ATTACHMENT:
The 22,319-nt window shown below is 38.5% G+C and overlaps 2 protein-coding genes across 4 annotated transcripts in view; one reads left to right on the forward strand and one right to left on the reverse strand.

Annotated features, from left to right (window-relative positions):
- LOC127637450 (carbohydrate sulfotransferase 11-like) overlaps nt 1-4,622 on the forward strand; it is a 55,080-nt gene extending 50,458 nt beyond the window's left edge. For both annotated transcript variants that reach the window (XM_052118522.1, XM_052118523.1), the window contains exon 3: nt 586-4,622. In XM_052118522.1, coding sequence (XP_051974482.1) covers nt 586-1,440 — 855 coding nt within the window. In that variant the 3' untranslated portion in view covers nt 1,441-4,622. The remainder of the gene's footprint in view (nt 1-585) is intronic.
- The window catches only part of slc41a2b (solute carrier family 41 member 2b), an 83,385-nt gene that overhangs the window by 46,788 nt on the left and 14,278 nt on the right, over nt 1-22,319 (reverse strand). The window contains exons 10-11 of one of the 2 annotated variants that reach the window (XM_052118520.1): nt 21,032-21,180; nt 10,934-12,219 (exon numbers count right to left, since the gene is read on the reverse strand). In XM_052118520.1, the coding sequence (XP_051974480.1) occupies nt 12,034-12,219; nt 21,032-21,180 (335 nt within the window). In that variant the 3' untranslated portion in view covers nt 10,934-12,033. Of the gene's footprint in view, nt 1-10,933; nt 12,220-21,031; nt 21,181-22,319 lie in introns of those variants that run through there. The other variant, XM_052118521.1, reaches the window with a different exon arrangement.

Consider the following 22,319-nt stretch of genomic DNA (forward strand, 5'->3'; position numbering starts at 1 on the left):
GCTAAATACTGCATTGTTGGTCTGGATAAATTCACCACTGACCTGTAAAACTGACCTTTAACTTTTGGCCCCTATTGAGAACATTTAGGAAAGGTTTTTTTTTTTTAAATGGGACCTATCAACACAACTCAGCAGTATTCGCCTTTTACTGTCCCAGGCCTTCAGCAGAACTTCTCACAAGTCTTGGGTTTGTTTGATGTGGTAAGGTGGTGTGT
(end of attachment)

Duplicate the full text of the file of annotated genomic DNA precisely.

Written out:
The 22,319-nt window shown below is 38.5% G+C and overlaps 2 protein-coding genes across 4 annotated transcripts in view; one reads left to right on the forward strand and one right to left on the reverse strand.

Annotated features, from left to right (window-relative positions):
- LOC127637450 (carbohydrate sulfotransferase 11-like) overlaps nt 1-4,622 on the forward strand; it is a 55,080-nt gene extending 50,458 nt beyond the window's left edge. For both annotated transcript variants that reach the window (XM_052118522.1, XM_052118523.1), the window contains exon 3: nt 586-4,622. In XM_052118522.1, coding sequence (XP_051974482.1) covers nt 586-1,440 — 855 coding nt within the window. In that variant the 3' untranslated portion in view covers nt 1,441-4,622. The remainder of the gene's footprint in view (nt 1-585) is intronic.
- The window catches only part of slc41a2b (solute carrier family 41 member 2b), an 83,385-nt gene that overhangs the window by 46,788 nt on the left and 14,278 nt on the right, over nt 1-22,319 (reverse strand). The window contains exons 10-11 of one of the 2 annotated variants that reach the window (XM_052118520.1): nt 21,032-21,180; nt 10,934-12,219 (exon numbers count right to left, since the gene is read on the reverse strand). In XM_052118520.1, the coding sequence (XP_051974480.1) occupies nt 12,034-12,219; nt 21,032-21,180 (335 nt within the window). In that variant the 3' untranslated portion in view covers nt 10,934-12,033. Of the gene's footprint in view, nt 1-10,933; nt 12,220-21,031; nt 21,181-22,319 lie in introns of those variants that run through there. The other variant, XM_052118521.1, reaches the window with a different exon arrangement.

Consider the following 22,319-nt stretch of genomic DNA (forward strand, 5'->3'; position numbering starts at 1 on the left):
GCTAAATACTGCATTGTTGGTCTGGATAAATTCACCACTGACCTGTAAAACTGACCTTTAACTTTTGGCCCCTATTGAGAACATTTAGGAAAGGTTTTTTTTTTTTAAATGGGACCTATCAACACAACTCAGCAGTATTCGCCTTTTACTGTCCCAGGCCTTCAGCAGAACTTCTCACAAGTCTTGGGTTTGTTTGATGTGGTAAGGTGGTGTGT